The People’s Republic of China is the #1 greenhouse gas emitter (having only recently raced past the U.S. to the top of this list), and last week the country’s government ordered a huge increase in coal production. Nonetheless, the Middle Kingdom is “doing it right” when it comes to climate change, according to Christiana Figueres, the top climate diplomat at the United Nations.
You might think to yourself: “What’s China’s secret for ‘doing it right’ (despite all those emissions)?” The answer, according to Figueres, is the absence of civil liberties.
China is also able to implement policies because its political system avoids some of the legislative hurdles seen in countries including the U.S., Figueres said.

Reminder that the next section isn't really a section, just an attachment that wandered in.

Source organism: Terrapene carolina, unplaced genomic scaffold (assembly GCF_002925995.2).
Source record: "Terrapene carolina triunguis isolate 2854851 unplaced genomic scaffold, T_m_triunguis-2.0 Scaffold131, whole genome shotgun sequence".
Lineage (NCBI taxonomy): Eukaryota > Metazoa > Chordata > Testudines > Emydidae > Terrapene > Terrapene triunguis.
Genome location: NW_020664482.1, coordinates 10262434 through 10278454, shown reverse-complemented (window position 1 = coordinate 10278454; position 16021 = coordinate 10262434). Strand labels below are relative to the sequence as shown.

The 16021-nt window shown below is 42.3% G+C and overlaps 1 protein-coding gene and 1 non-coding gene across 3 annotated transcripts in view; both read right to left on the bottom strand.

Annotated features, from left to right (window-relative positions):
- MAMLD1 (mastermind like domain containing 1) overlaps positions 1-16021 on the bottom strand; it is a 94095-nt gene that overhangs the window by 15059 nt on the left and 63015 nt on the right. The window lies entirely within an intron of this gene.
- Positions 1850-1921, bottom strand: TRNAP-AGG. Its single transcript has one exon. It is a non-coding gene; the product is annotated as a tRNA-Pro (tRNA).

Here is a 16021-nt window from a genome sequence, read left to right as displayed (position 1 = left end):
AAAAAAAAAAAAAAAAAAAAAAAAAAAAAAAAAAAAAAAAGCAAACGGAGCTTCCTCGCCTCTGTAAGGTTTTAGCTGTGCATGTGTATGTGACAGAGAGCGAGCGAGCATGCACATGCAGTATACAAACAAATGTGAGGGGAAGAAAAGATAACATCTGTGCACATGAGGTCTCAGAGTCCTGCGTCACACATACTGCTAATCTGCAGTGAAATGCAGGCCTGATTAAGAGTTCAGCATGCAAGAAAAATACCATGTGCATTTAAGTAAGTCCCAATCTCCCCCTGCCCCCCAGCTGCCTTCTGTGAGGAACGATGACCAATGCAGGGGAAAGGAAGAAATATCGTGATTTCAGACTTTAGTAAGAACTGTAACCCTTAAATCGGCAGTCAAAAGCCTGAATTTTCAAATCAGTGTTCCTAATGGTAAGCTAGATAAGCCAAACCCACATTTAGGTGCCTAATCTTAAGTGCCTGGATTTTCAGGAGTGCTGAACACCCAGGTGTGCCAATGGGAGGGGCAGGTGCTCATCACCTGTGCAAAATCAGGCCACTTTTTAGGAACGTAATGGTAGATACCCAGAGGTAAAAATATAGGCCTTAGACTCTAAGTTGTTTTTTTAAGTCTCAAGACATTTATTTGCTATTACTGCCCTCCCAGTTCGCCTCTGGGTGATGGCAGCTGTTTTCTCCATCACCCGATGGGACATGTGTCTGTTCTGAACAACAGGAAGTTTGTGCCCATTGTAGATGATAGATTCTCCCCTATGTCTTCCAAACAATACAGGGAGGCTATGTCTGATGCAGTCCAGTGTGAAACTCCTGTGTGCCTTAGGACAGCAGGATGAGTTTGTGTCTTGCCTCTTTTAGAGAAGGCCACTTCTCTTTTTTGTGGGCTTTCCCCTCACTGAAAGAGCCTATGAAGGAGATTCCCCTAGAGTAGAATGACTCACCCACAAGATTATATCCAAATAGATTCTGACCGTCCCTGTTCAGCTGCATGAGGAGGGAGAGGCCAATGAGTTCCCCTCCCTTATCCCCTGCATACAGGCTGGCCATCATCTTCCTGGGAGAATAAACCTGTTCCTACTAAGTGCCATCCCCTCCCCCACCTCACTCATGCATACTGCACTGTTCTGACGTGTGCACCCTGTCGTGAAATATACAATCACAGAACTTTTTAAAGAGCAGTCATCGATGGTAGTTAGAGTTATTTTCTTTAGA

Key policies, reforms and appointments are decided at plenums, or meeting of the governing Communist Party’s more than 200-strong Central Committee. The National People’s Congress, China’s unicameral legislature, largely enforces decisions made by the party and other executive organs.
The political divide in the U.S. Congress has slowed efforts to pass climate legislation and is “very detrimental” to the fight against global warming, she said.
Already, there’s a consensus among social scientists that reducing GHG emissions to fight climate change would harm the economy. Now we learn from the United Nations that “doing [global warming policy] right” is facilitated by the forfeiture of freedom.
Of course, this raises a question, one that is asked frequently on this blog. What’s worse: The climate change or the climate change policies? I, for one, am less frightened of my grandchildren enduring warmer winters than I am of their eking out an impoverished existence under the thumb of a despot. Lest you think I’m being hyperbolic, the top UN climate diplomat just endorsed tyranny as a global warming solution, and the President’s top science adviser is on record advocating for deindustrialization.